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Silverman warns against TV’s franchise focus: ‘We can’t become the movie business’

The SeriesFest State of the Industry panel (left to right): Ben Silverman, Duncan Crabtree-Ireland (SAG-AFTRA), Mark Linsey, Talitha Watkins and moderator Adam Chitwood

SERIESFEST: Propagate co-CEO Ben Silverman has warned that an over-reliance on building television franchises is having a detrimental impact on the industry and will not necessarily generate the financial returns of betting on new IP.

“We can’t become the movie business. The reason we’ve been in the golden age of television is because we’ve been doing so much unbelievable, original, inclusive and creative work, and we’re not just doing a sequel every single weekend,” he said at SeriesFest in Denver.

Many of the top Hollywood studios have vowed to focus on franchises as they look for safer bets after hitting economic speed bumps over the past 18 months.

Silverman, speaking during SeriesFest’s State of the Industry session yesterday, pointed to Paramount Global’s move to develop and greenlight multiple spin-offs of popular series Yellowstone and Billions.

“You pay a massive premium to enter something that you’re making the fifth derivative on, versus the lower risk on their end of taking the bet to create it.”

Silverman said television “existed to create stars” in the past, but that has become more difficult as US studios lean into building TV franchises around existing properties.

“It’s one of the reasons foreign shows and shows with young adults are playing so well, because we haven’t seen the performers before, so there’s an authentic honesty in their performances to us.”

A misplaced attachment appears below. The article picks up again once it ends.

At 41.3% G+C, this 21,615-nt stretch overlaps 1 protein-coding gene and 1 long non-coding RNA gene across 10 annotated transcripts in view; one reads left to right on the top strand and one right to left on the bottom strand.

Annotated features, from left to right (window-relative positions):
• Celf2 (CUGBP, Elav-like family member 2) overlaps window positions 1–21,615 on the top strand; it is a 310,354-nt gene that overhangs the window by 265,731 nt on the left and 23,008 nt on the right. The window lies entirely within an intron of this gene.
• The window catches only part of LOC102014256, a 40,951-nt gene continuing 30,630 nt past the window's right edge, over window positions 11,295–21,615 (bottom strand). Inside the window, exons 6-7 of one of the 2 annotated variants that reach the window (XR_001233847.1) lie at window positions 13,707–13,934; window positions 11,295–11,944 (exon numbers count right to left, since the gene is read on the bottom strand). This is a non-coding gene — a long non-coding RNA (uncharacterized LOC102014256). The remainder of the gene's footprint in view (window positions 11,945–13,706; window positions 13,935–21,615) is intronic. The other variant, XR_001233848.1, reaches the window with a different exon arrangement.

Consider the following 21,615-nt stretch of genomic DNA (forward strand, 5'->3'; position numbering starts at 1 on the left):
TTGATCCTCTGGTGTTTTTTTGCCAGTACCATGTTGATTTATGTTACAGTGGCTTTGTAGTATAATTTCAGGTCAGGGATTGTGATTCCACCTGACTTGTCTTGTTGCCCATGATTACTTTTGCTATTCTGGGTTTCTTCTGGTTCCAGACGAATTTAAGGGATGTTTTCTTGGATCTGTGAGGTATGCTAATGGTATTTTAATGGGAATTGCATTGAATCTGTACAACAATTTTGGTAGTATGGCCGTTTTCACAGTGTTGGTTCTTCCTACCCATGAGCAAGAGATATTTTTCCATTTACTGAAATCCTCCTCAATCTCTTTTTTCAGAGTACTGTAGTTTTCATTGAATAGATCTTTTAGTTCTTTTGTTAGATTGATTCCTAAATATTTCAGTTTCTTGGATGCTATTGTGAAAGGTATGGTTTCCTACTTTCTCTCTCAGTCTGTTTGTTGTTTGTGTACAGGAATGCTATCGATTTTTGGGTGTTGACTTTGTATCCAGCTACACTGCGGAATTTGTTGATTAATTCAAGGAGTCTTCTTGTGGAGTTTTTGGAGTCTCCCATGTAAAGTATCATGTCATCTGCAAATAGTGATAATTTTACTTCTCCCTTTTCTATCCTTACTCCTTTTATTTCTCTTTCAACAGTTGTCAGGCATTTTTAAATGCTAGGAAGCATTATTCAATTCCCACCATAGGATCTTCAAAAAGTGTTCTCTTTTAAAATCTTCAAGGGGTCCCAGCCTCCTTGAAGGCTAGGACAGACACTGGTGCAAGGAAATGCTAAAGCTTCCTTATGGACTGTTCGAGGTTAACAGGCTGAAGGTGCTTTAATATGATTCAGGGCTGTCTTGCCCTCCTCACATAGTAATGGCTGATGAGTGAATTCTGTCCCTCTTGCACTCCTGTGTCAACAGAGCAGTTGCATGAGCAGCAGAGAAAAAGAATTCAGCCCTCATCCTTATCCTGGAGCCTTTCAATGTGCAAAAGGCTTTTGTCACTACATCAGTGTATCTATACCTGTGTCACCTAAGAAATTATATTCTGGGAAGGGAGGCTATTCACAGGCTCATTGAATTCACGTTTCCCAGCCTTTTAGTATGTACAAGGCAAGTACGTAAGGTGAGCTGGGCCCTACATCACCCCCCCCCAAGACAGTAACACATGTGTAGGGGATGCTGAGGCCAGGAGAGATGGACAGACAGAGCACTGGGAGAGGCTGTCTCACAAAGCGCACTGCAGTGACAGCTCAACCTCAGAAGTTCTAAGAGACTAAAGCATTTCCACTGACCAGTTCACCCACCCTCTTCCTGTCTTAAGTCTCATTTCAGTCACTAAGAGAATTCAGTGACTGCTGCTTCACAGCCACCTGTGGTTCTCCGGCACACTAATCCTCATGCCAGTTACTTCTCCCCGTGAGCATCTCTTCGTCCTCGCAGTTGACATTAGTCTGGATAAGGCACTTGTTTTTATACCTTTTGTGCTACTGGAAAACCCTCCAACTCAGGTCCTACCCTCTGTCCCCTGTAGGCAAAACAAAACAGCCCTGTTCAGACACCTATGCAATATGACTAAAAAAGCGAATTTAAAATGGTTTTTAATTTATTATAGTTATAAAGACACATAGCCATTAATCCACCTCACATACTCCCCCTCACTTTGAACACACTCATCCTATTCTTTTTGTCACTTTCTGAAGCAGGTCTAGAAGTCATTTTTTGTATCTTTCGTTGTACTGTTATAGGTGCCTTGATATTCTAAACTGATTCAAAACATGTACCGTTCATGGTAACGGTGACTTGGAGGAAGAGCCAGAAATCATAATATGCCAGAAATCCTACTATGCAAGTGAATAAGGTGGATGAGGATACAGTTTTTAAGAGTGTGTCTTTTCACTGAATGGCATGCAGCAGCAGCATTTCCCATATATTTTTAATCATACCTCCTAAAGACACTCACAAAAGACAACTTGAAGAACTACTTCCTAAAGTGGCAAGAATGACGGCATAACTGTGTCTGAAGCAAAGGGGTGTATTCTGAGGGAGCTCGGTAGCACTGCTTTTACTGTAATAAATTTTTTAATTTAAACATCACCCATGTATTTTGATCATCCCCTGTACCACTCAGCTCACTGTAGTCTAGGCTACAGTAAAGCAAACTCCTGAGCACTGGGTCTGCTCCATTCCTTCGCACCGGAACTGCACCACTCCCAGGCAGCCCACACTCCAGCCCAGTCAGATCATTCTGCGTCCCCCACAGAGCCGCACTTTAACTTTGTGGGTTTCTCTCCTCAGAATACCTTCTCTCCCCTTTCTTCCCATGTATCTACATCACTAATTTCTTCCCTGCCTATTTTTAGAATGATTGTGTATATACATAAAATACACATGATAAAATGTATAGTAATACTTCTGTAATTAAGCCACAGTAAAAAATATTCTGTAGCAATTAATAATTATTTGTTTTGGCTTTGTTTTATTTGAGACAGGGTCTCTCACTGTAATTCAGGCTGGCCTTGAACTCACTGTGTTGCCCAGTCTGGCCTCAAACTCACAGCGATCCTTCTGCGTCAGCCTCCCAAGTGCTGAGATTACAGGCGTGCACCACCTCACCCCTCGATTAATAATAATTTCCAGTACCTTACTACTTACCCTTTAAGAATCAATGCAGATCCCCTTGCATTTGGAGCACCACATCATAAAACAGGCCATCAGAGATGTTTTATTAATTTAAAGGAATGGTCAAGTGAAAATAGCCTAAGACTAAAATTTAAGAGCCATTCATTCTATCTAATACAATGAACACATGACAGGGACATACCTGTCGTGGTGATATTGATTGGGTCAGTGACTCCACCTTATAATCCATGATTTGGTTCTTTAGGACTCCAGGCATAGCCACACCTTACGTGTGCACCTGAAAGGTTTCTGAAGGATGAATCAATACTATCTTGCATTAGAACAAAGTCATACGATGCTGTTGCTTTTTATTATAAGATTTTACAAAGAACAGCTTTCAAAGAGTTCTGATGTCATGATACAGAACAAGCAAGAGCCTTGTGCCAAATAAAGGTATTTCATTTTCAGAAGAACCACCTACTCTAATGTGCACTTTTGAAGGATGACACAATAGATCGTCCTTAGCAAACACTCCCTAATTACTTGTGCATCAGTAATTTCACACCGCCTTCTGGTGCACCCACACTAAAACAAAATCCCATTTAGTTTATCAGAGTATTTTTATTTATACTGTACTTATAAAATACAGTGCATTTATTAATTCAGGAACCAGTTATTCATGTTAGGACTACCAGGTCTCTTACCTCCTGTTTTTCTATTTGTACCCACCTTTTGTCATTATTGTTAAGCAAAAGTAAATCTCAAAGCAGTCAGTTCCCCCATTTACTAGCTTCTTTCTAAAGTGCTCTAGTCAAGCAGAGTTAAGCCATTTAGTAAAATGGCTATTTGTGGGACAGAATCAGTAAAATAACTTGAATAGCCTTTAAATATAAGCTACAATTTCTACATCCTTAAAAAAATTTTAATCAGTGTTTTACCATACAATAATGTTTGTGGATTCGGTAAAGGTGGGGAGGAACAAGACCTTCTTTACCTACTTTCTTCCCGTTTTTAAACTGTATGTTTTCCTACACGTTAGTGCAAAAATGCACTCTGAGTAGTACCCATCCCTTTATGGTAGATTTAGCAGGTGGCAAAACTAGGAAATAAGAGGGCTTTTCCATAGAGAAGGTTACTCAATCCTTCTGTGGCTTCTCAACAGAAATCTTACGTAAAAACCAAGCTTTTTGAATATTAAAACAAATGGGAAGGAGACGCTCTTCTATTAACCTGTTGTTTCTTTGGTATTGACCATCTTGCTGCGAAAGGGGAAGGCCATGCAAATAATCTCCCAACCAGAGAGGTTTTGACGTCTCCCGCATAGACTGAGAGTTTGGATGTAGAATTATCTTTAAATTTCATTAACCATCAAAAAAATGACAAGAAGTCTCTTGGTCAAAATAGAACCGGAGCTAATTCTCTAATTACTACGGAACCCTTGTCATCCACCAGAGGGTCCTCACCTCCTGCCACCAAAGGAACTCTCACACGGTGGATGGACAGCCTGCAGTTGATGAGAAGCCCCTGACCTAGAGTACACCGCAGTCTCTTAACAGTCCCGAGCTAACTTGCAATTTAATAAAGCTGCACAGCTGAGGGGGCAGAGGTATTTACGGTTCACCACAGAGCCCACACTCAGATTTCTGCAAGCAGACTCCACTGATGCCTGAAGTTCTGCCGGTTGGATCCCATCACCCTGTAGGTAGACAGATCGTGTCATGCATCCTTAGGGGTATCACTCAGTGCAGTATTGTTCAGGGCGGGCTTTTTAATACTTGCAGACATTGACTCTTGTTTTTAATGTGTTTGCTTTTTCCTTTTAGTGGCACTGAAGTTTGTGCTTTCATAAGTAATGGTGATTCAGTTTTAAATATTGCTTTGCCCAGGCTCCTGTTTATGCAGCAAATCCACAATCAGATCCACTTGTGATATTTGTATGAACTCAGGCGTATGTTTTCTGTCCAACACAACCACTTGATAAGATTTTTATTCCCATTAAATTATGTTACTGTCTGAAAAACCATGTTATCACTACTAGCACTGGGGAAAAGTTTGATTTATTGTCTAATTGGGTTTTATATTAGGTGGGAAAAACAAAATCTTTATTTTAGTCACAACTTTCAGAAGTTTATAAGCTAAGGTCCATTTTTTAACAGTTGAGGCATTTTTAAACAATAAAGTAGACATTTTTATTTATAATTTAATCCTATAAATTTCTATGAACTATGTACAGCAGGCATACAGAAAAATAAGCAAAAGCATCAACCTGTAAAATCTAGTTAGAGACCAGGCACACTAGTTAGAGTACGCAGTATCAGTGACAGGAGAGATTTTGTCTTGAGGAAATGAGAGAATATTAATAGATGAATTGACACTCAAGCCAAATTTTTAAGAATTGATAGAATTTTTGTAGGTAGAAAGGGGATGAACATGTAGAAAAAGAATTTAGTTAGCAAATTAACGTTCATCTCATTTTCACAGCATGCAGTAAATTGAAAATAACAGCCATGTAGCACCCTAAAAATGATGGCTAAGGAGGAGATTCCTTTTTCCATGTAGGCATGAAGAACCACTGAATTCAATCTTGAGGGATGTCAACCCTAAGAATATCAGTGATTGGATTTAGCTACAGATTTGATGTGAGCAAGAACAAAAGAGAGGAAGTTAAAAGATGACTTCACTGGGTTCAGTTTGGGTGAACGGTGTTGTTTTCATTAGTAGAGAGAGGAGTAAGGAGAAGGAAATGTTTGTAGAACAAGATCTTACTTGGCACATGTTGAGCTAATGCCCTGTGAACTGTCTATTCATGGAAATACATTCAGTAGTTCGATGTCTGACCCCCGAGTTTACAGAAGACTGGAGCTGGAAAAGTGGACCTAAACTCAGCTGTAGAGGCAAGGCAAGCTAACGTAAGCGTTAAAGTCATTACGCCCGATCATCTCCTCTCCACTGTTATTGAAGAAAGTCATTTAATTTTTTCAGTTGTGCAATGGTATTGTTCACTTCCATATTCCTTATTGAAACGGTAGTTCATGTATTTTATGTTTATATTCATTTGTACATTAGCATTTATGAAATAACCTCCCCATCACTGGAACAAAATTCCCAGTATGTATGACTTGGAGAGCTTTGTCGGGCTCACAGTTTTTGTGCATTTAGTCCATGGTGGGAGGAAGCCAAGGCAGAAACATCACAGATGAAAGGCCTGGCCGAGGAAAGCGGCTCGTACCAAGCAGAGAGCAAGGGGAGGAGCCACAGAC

Mark Linsey, president of scripted at BBC Studios, concurred with Silverman, saying he worried that buyers would “revert back to established IP” and shift their spend to spin-offs and franchise extensions that “lose the sense of risk-taking, new ideas, new stories and new creativity.”

On the topic of movie stars increasingly landing roles on splashy streaming shows, Talitha Watkins, president of ColorCreative, said it was a concerning and frustrating trend, as large portions of the budget are sucked up by the star’s salary.

“That frustrates me, especially right now when we’re in a strike, because you know a movie star is not going to work for a TV show without that budget being incredibly rich – and it’s not rolling down.”

On the writers’ strike, Silverman, who is former co-chairman of NBC Entertainment and Universal Media Studios, said he sees both sides of the argument.

“The biggest issue with the strike right now is that both sides have a really strong point of view, because the streamers are losing money, their stock prices have been killed, the decision to migrate into all things within your ecosystem doesn’t work when there’s a downward moment,” he said.

“And on the other side, the writers have been so squeezed, as have the actors and everyone else in the middle, that it is untenable as a career,” Silverman added.

“Therefore, the ecosystem will drown and die or shift overseas, as it already has [started to], whether it’s Canada, Great Britain, Colombia, Mexico or Spain. There’s more and more content that can feed in, that is not unionised or regulated in any way [by the WGA].

“That is going to grow in greater volume as the strike enters a period where it starts to reflect on the screen. Right now, it’s so early… but it will really be damaging in the long-term if it goes to 100, 200, 300 days.”

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